M1895 "Rifle" Bayonet

To be mounted on the M1895 Mannlicher Rifle

After more then seven years of testing, the Royal Netherlands Army finally got it's new rifle in 1895. On the 4th of December 1895 it was decided that a Mannlicher weapon (caliber: 6,5 x 53,5 R) would act as the new standard service rifle. This rifle became known as the M95 and stayed in service until the Second World War.

During the rifle testings also different models of bayonets were tested. This finally resulted that the choice was made for a bayonet with strong resemblance to the British Lee-Metford rifle bayonet. The M95 rifle bayonet had a triangular, almost 36 cm long T-back blade, by a total length of almost 48 cm. Initially the bayonets were ordered by three forreign suppliers: the Oesterreichische Waffenfabriks Gesellschaft in Steyr (marked with OEWG), Alexander Coppel in Solingen (marked with a balance scale and the letters A and C) and the firm of Weyersberg & Kirschbaum in Solingen (marked with W.K.& C.).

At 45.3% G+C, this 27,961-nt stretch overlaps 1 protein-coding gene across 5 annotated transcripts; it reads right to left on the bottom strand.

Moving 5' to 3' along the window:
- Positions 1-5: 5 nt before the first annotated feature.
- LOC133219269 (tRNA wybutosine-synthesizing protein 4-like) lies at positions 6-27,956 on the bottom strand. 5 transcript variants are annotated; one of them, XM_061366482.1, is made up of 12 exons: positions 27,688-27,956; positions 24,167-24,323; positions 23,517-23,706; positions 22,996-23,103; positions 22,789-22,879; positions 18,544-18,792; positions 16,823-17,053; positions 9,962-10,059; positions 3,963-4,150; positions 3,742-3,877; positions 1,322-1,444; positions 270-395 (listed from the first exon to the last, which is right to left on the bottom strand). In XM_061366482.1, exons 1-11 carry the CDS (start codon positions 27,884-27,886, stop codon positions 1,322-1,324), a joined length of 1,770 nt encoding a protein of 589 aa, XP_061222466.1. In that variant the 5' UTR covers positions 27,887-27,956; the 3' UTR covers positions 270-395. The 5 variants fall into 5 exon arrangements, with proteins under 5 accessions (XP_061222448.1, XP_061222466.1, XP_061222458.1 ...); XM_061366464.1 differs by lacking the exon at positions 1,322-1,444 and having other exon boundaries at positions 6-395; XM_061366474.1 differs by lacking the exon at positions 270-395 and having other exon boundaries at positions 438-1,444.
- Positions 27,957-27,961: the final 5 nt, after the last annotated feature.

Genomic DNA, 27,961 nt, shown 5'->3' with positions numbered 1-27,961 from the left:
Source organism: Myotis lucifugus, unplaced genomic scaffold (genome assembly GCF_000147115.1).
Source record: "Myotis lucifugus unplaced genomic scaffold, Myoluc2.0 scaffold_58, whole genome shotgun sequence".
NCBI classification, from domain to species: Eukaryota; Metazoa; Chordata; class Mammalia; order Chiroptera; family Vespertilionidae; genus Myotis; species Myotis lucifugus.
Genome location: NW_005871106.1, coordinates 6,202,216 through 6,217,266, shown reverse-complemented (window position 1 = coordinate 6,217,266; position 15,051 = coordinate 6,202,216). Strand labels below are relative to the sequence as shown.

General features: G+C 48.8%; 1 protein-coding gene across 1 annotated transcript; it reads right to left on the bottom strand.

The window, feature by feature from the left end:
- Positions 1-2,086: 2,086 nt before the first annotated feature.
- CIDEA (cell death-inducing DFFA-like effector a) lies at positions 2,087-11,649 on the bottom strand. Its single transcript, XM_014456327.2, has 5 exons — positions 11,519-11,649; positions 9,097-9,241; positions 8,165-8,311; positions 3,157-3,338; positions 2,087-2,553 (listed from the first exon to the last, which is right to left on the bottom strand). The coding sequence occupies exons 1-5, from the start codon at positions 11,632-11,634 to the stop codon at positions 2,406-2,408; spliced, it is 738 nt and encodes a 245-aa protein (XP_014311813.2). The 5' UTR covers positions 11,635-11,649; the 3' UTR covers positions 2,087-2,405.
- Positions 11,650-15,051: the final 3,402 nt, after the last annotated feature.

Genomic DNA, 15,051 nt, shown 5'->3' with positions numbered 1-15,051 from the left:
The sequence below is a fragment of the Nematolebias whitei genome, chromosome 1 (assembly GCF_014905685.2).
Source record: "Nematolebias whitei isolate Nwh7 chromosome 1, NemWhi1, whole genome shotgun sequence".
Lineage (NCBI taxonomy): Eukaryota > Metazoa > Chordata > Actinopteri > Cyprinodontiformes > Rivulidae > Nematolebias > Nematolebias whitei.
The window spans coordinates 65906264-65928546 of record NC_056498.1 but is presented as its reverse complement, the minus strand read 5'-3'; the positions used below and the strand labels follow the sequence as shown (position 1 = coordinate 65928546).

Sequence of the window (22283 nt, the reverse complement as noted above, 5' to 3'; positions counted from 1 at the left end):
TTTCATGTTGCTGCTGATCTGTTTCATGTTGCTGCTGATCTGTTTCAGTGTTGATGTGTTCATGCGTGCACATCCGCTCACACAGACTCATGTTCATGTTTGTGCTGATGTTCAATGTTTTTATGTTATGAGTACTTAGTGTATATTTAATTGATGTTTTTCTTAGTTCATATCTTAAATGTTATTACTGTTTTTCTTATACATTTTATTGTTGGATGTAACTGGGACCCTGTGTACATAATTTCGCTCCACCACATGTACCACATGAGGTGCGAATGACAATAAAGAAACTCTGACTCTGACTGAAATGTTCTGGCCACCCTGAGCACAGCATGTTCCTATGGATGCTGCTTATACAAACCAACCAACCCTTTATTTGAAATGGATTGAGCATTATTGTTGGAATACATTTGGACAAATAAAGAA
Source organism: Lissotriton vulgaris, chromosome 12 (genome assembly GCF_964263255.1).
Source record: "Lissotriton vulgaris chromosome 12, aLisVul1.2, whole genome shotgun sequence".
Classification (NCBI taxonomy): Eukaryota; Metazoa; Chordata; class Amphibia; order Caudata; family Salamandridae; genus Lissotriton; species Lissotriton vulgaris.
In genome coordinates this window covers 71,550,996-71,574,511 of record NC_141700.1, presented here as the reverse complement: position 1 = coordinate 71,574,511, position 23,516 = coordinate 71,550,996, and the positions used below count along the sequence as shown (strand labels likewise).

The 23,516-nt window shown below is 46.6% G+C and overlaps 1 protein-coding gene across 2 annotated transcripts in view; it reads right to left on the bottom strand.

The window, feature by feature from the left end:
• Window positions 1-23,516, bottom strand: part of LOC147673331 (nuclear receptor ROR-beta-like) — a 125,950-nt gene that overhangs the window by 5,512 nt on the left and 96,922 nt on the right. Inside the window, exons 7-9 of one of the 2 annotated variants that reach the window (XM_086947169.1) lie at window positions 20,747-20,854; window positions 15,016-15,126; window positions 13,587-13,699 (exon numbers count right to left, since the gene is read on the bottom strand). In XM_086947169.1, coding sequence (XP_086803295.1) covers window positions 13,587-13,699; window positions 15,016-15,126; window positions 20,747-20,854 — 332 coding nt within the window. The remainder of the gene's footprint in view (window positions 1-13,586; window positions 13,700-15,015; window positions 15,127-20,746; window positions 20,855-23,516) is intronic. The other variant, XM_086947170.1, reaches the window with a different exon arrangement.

In 1904 the Dutch started to fabricate their own M1895 bayonets which was done at the Staatsbedrijf der Artillerie Inrichtingen in Zaandam (marked with HEMBRUG). Since the arrival of the M95 rifle it took several years before the bayonet got its definitive shape. Since approximately 1900 the hooked quillon (stacking hook) disappeared, while in 1905 the leather scabbard got a brass ferrule and a securing leather strap.


These are the years in which the following makers made the Dutch M1895 "rifle" bayonets:
Until 1900 - Oesterreichische Waffengesellschaft (OEWG)
1900 until 1905 - Weyersberg Kirschbaum & Cie (W.K.& C.) and Alexander Coppel (A.C.)
1904 until 1940 - Hembrug department of Staatsbedrijf der Artillerie Inrichtingen (HEMBRUG) 

Overall Length: 480 mm
Blade Length: 360 mm
Muzzle Ring Diameter: 14,5 mm

M1895 "Rifle" Bayonet Galleries:

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